Our first workshop meeting of the quarter, this Thursday, Jan 14, features Doctoral Candidate in Ethnomusicology Rehanna Kheshgi. She will be presenting her paper “Performing Youthful Desires: The Gabhoru Body as Creative Force in Assam, India.“ The abstract for this paper is posted below.
We will meet in our regular place at our regular time: Thursday, Jan 14, 4:30-6:00pm in Godspeed Hall, Room 205. As always, our workshop is open to the public, and all are welcome.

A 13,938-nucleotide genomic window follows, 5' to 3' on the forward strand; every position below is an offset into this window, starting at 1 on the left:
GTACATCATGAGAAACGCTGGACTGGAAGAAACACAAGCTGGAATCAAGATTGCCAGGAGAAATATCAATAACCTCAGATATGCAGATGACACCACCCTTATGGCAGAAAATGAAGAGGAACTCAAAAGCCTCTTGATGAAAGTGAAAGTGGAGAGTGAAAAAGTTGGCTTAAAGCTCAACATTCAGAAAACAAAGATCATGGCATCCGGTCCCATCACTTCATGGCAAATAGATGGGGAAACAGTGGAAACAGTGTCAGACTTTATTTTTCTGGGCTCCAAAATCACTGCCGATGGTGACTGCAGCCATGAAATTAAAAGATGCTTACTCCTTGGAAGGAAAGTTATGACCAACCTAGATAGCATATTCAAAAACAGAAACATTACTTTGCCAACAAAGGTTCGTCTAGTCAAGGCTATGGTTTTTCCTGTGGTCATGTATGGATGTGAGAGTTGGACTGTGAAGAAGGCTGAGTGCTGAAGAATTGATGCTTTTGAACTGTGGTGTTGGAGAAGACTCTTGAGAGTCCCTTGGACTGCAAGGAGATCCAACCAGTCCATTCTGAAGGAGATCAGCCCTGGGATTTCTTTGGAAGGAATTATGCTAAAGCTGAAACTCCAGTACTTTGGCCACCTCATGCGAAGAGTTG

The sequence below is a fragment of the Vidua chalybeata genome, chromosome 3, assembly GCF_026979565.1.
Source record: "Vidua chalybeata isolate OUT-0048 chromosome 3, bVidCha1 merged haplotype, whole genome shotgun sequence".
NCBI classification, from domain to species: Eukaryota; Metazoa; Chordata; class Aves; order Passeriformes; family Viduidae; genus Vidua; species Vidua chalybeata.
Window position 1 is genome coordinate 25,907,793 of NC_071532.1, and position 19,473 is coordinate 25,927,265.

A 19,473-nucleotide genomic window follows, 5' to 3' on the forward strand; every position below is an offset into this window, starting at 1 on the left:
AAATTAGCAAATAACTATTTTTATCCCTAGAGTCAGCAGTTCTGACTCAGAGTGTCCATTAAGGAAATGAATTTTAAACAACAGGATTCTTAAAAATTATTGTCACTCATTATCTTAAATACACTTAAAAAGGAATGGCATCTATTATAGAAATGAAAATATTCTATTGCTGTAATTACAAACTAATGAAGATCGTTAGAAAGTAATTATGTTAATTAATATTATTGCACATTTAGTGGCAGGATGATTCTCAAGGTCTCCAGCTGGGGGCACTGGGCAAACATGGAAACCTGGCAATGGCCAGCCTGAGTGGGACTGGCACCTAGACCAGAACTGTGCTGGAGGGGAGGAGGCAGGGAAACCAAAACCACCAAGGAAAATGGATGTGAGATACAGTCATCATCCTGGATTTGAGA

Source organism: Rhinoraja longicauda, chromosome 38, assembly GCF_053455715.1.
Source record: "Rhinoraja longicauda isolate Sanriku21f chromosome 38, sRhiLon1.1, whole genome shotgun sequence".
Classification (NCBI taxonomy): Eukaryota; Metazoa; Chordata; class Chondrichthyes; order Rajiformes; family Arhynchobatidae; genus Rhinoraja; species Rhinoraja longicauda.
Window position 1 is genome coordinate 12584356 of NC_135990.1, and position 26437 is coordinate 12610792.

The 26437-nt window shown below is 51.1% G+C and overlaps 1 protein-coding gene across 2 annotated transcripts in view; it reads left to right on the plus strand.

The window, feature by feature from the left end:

Recent studies of popular culture, globalization, and gender in South Asia have recognized the importance of critically engaging with youth culture as a site for debating social values and shaping subjectivities. But few move beyond cosmopolitan centers to incorporate experiences of young people in rural areas. In this talk, I follow a group of young performers from the village courtyard to the proscenium stage, exploring their participation in fertility rituals for agricultural prosperity and aestheticized competitions associated with the springtime bihu festival celebrated in the northeastern Indian state of Assam. Bihu festival songs narrate romantic encounters between women and men, offering a set of stock characters for young people to take on through performance. Intimate and illicit encounters that happen during bihu inspire a shared romantic drama that unfolds in village courtyards, on festival stages, and on television screens across the state of Assam. I argue that the blurring of onstage and offstage personas creates opportunities for young performers to experiment with socially determined boundaries of gender and sexuality, but this freedom also constitutes a context in which young women (gabhoru) are especially vulnerable to threats of bodily harm.
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